The blue hue of the gas stove flame indicates that the gas stove is operating correctly and emitting the right quantity of carbon monoxide.

Why is a Blue Flame important?

A healthy, properly burning flame on a gas appliance should be blue, with a little point of yellow and a small light blue triangle in the center.

It is a sign of total combustion. Complete combustion demonstrates that no carbon monoxide, a deadly gas, is produced.

  • It burns hot, making it excellent for efficient cooking.
  • A blue flame does not emit soot.
  • It does not emit any smoke.

Gas Flame Color Temperature Chart (Fire Color Chart)

Flame Color

Temperature

Yellow or Red Flames

800 – 1,000 °C

Orange Flame

1,000 – 1,200 °C

Bright yellow

1,200 – 1,400 °C

Blue Flame

1,600 – 1,900°C

 

How do I know if my gas fire is leaking carbon monoxide?

Carbon Monoxide is not visible and can be fatal for anyone. However, you cannot fully comprehend whether gas fire of your stove is leaking carbon monoxide or not. Yet, there are some signs which can help you to predict easily:

  • Black and sooty marks start to appear on your stovetop.
  • Stains that are sooty or yellow/brown on or around boilers, stoves, or flames.
  • Orange or dark Yellow flames coming out from gas appliances excluding your stove’s natural gas fireplaces.
  • The pilot lights (a small permanent flame used to ignite the gas at a burner) blow out frequently.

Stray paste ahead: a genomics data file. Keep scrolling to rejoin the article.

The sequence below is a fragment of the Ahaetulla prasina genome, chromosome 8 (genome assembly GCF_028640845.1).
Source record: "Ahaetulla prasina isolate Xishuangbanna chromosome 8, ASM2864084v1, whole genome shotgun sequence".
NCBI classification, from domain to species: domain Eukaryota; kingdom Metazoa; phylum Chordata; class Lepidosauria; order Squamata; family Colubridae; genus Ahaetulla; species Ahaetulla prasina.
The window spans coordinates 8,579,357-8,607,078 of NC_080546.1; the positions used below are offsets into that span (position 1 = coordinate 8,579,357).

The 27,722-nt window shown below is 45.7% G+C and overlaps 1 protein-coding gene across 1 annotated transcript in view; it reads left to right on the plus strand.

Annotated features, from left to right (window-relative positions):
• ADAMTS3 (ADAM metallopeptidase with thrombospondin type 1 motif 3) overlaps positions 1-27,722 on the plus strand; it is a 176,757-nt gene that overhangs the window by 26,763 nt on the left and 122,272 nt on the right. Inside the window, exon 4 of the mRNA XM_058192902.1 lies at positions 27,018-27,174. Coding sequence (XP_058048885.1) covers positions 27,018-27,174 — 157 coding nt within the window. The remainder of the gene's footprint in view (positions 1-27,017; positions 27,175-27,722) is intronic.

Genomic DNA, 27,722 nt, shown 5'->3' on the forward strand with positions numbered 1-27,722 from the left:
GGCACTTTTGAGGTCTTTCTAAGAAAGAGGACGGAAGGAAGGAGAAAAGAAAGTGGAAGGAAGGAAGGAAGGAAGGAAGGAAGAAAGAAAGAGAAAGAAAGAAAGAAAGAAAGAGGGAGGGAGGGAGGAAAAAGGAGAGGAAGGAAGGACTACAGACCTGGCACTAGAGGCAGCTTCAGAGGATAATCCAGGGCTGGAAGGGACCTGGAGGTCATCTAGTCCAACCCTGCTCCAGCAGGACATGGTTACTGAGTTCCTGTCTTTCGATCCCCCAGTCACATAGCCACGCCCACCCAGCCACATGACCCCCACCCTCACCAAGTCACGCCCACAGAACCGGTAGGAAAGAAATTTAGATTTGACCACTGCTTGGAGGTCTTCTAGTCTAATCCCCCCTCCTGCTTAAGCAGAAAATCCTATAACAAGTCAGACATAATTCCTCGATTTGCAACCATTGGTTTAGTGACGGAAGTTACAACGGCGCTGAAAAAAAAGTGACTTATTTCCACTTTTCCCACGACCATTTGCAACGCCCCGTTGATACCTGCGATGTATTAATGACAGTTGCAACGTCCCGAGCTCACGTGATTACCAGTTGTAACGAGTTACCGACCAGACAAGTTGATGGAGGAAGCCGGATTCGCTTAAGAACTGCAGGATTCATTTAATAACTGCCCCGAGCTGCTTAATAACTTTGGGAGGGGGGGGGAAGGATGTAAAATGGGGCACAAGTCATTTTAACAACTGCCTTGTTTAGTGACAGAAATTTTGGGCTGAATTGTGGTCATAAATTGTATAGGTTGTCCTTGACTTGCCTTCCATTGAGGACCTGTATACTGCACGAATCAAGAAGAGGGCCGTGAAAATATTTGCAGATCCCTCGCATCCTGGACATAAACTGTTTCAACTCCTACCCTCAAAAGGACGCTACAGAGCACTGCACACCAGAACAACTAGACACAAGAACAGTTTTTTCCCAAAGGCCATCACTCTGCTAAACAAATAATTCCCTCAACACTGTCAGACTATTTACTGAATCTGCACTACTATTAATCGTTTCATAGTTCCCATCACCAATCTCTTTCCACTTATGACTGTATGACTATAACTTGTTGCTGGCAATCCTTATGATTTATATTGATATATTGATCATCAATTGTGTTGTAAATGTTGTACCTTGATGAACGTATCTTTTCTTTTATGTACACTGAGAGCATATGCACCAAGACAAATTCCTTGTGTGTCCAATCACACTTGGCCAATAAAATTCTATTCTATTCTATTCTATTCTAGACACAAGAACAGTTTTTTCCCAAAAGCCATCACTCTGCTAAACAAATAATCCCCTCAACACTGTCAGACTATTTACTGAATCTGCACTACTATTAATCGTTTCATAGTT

• Observance of symptoms like:
  • Breathlessness or breathing problems
  • Chest pains
  • Dizziness / Drowsiness
  • Low blood pressure
  • Loss of consciousness
  • Headaches
  • Nausea
  • Confusion
  • Irregular heartbeat

And the disappearance of these symptoms once you are away from your home or go for an outing etc

Final Verdict:

So here we are! If your stove top is showing orange flames then you should try to stop everything and fix it at the earliest with the help of our guide. 

However, if the matter still pertains then remember our golden advice “Contact support of your Stove’s Company” before calling any expert or professional. They are liable to guide for any best possible solution of your query. 

Team BurnEssa
Team BurnEssa

This article has been drafted by Team BurnEssa. This said team comprises of experts in their relevant fields having sole objective of providing a solution based on facts and figures. We are also running a local store with regard to providing certified services of Gas Cooktop repair & installation. So the advices we provide in this forum are legitimate and genuine to the extent of our best knowledge, experiences and expertise. You can join us on our social media platforms to contribute in helping others.